The phrase opiate withdrawal describes the wide range of signs, symptoms and after effects associated with quitting opiate use or with dramatically reducing use of opiates after a prolonged period of sustained use. When opiates such as heroin, morphine, or codeine are used for several weeks or longer there is a risk of physical dependence which can lead to the subsequent withdrawal symptoms when the drug use ceases or is drastically reduced.
The most common causes of opiate withdrawal surround the use of these drugs for recreational purposes but there is also a high instance of opiate withdrawal that results from prescribed use of opiates such as prescription painkillers. It is estimated that as many as nearly 10% of the United States population abuses opiates at some point in their lifetime—many of these people will suffer from a bout of withdrawal symptoms when they stop the abusive use of these drugs.
When opiates are used successively or repeatedly, the body will develop a tolerance to the drug which means that it will take more and more opiates in order to produce the same effects. As tolerance builds, the user will often turn to abusive use of the drug taking more and more of a medication or using more of a drug in order to feel less pain or to feel the full effects of the drug. Tolerance is the first sign of opiate addiction and, though it is not necessarily a guarantee that addiction is a problem, it does implicate the need to re-evaluate ones condition and risk for addiction.
When an individual abruptly stops taking opiates once physical dependence has set in or if an individual reduces the dose of an opiate based drug dramatically after prolonged use the body reacts by sending signals that it “needs” more opiates. These signals are called withdrawal symptoms and they may be mild, moderate or severe depending on various factors such as:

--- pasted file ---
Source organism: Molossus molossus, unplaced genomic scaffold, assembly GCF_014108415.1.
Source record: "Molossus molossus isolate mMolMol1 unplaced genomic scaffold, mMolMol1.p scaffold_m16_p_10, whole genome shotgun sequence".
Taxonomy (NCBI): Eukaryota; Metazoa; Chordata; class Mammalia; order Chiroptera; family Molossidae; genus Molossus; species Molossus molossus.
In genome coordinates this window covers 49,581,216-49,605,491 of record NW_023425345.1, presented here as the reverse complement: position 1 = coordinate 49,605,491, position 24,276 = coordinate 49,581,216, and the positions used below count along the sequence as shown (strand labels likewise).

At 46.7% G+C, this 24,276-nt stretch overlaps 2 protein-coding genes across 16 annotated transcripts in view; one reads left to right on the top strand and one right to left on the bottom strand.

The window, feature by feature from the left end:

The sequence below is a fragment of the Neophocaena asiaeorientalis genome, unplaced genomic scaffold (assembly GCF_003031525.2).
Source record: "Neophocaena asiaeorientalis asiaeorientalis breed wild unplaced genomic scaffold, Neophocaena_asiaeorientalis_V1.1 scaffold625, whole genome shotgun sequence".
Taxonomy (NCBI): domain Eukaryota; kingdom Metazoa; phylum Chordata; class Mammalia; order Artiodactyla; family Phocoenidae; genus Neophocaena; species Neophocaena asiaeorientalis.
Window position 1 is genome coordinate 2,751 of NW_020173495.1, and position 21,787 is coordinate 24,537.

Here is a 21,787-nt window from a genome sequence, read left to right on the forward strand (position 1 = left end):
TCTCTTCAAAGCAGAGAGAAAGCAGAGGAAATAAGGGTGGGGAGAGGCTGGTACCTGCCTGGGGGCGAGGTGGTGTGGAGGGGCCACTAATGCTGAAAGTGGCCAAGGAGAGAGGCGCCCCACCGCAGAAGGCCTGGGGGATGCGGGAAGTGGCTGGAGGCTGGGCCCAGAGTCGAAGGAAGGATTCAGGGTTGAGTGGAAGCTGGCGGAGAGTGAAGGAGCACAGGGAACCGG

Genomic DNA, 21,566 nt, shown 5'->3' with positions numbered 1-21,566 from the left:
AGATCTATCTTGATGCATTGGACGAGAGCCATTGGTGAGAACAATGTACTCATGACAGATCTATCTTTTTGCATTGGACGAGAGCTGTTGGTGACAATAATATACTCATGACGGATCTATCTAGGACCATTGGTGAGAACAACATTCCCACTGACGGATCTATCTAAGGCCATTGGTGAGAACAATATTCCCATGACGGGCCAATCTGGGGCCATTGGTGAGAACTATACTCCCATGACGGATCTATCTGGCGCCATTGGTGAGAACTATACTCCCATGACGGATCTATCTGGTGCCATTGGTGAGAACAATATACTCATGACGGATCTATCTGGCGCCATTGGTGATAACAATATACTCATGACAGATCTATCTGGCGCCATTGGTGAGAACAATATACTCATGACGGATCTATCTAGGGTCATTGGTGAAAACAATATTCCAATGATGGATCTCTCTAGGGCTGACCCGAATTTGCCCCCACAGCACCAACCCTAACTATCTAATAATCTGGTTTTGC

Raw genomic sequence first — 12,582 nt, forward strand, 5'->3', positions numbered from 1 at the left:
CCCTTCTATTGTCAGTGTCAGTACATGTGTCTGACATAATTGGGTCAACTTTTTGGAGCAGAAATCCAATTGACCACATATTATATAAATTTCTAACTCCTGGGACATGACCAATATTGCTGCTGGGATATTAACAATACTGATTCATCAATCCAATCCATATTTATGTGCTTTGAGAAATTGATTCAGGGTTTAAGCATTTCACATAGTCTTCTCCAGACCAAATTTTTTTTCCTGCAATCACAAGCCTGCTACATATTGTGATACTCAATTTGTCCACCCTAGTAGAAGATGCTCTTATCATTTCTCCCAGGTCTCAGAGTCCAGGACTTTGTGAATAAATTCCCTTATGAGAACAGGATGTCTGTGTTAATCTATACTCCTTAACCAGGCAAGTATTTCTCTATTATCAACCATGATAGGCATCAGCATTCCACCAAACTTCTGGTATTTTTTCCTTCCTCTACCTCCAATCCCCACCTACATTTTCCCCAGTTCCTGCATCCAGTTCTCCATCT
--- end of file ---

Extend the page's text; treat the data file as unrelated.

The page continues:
- Level of opiate abuse
- Amount of opiates being used previously
- Length of time the drug was used
- Type of opiates being used
- Whether the drug use completely stopped or was just reduced
- Individual lifestyle & health related factors
Some people even feel withdrawal symptoms after just a couple of days of taking opiates such as painkillers that may have been prescribed after an illness or injury. In fact, many people who are given opiates while in the hospital may fee withdrawal symptoms following their release and mistakenly think that they have the flu or a common cold.
Risk of Withdrawal
Anytime opiates are taken for a prolonged period of time there is a risk of withdrawal. For some, taking these drugs for a couple of days can lead to a physical dependence while others can use opiates for a few weeks before the real changes within the body begin to occur and physical dependence sets in. If heroin, codeine, Oxycontin, hydrocodone or other opiates are used there is going to be a risk of withdrawal symptoms occurring when the drug use stops.